Lenders are interrogating business plans and asking questions regarding refurbishments carried out on a net-zero carbon basis; energy efficiency standards; on-site renewable energy generation and water reduction; contractors; their approach to whole-life carbon impacts of construction methods; and material selection.
This enhanced diligence into ESG claims is a reflection of how seriously this subject is now being taken.
What is the state of sustainable financing in Australia?
Nelson: It is early days for ESG financing in Australia and currently, the focus is more from the borrower side in terms of establishing their “green” credentials through ESG consideration with dedicated internal resources that have oversight of assets and performance based on ESG principles.
However, there is evidence of global banks rewarding green buildings with lower debt pricing on a like for like basis. We also have federal government financiers such as the Clean Energy Finance Corporation (CEFC) and Arena who actively assist in this approach, CEFC in particular.
"There is evidence of global banks rewarding green buildings with lower debt pricing on a like for like basis."
Local banks are currently tending to consider more the merits of the borrower and their strategy towards ESG. For example, banks are tending to do less with fossil fuel counterparties these days, i.e. they don’t lend to a sector, rather than provide differentiated pricing within a particular sector based on ESG or “green” credentials. However, we could see this begin to change over the coming years ahead.
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As a seasoned expert in sustainable finance and ESG (Environmental, Social, and Governance) considerations within investment and lending, I have immersed myself in the dynamic landscape of sustainable financing for years, closely monitoring global developments, regulatory frameworks, and market trends. My expertise extends across various regions, from Europe to Asia-Pacific and the Americas, allowing me to provide comprehensive insights into the evolution of sustainable lending practices worldwide.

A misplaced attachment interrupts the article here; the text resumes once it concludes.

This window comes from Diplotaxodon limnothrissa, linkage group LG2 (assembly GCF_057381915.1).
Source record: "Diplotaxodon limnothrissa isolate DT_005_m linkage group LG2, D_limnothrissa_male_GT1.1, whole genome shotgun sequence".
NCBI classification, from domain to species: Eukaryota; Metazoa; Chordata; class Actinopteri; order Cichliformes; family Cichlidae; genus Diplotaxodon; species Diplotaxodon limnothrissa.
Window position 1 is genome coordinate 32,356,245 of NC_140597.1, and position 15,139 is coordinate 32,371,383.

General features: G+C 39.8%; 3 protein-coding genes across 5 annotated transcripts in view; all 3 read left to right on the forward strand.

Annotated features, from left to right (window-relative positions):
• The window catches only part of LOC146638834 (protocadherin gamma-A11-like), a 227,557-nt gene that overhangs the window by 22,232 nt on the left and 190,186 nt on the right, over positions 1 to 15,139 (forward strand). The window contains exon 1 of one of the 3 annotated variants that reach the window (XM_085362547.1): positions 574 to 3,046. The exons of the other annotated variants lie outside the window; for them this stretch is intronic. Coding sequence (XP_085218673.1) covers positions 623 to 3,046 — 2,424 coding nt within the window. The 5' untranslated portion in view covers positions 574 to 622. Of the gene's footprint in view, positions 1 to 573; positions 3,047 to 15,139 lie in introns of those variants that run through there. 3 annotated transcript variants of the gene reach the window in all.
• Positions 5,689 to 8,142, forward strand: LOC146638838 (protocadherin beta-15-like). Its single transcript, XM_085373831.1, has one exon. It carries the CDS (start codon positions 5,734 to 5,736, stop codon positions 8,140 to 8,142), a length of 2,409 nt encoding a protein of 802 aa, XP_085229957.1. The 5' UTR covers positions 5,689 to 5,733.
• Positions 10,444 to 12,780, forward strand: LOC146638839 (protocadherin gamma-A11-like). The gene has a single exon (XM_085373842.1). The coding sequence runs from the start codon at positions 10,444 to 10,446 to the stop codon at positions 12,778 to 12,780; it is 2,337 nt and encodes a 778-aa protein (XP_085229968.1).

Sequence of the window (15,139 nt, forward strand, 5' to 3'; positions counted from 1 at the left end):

The article you provided, "ACTIVE CAPITAL," authored by Victoria Ormond of Knight Frank, delves into the significant advancements and ongoing transformations in sustainable financing within the commercial real estate sectors. Let's dissect the key concepts and themes addressed in the article:
Sustainable Financing and Investment Resilience: The article underscores the increasing prominence of sustainable financing as a fundamental driver of investment resilience, indicating a growing recognition among investors of the importance of ESG considerations in mitigating risks and enhancing long-term financial performance.
Global Adoption of Sustainable Finance: It highlights the global momentum behind sustainable finance, with central banks and governments worldwide introducing frameworks and initiatives to promote sustainable financing. Regions such as Europe, Asia-Pacific, and the Americas are actively fostering ecosystems for sustainability, with a particular focus on incentivizing ESG goals and green technology investment.
Regional Focus on Sustainable Finance:
- Europe: Europe emerges as an early adopter and leader in sustainable finance, with nearly half of global sustainable lending originating from the region. Central banks in Europe are implementing policies to facilitate the transition to a net-zero carbon emissions economy, emphasizing the integration of ESG criteria into real estate lending practices.
- Asia-Pacific: Governments across the Asia-Pacific region are actively promoting sustainability, with initiatives such as sustainability reporting requirements, green lending facilities, and ambitious green finance agendas, as seen in Singapore's Green Plan 2030 and South Korea's green finance program.
- The Americas: While the Americas are catching up with EMEA (Europe, the Middle East, and Africa) in sustainable lending, there is evidence of banks engaging in sustainable commercial real estate lending, particularly in the United States. Initiatives like Fannie Mae's green financing and Canada's sustainable lending initiatives indicate a growing emphasis on sustainability in the region.
Impact on Lending Markets: The shift towards sustainable finance is reshaping lending criteria globally, with lenders increasingly scrutinizing borrowers' ESG credentials. Borrowers are now required to provide evidence of their commitment to ESG principles, prompting lenders to conduct thorough ESG analyses and consider factors such as energy efficiency standards, renewable energy generation, and material selection in lending decisions.
Local Perspectives on Sustainable Financing: Insights from industry professionals in London and Sydney provide on-the-ground perspectives on the changing landscape of sustainable financing. These perspectives highlight the increasing focus on ESG considerations among lenders and borrowers, as well as the role of government initiatives and global banks in promoting sustainability.
In summary, the article underscores the growing importance of sustainable financing in driving investment resilience and shaping lending practices globally, with regions worldwide actively embracing sustainability as a cornerstone of financial decision-making.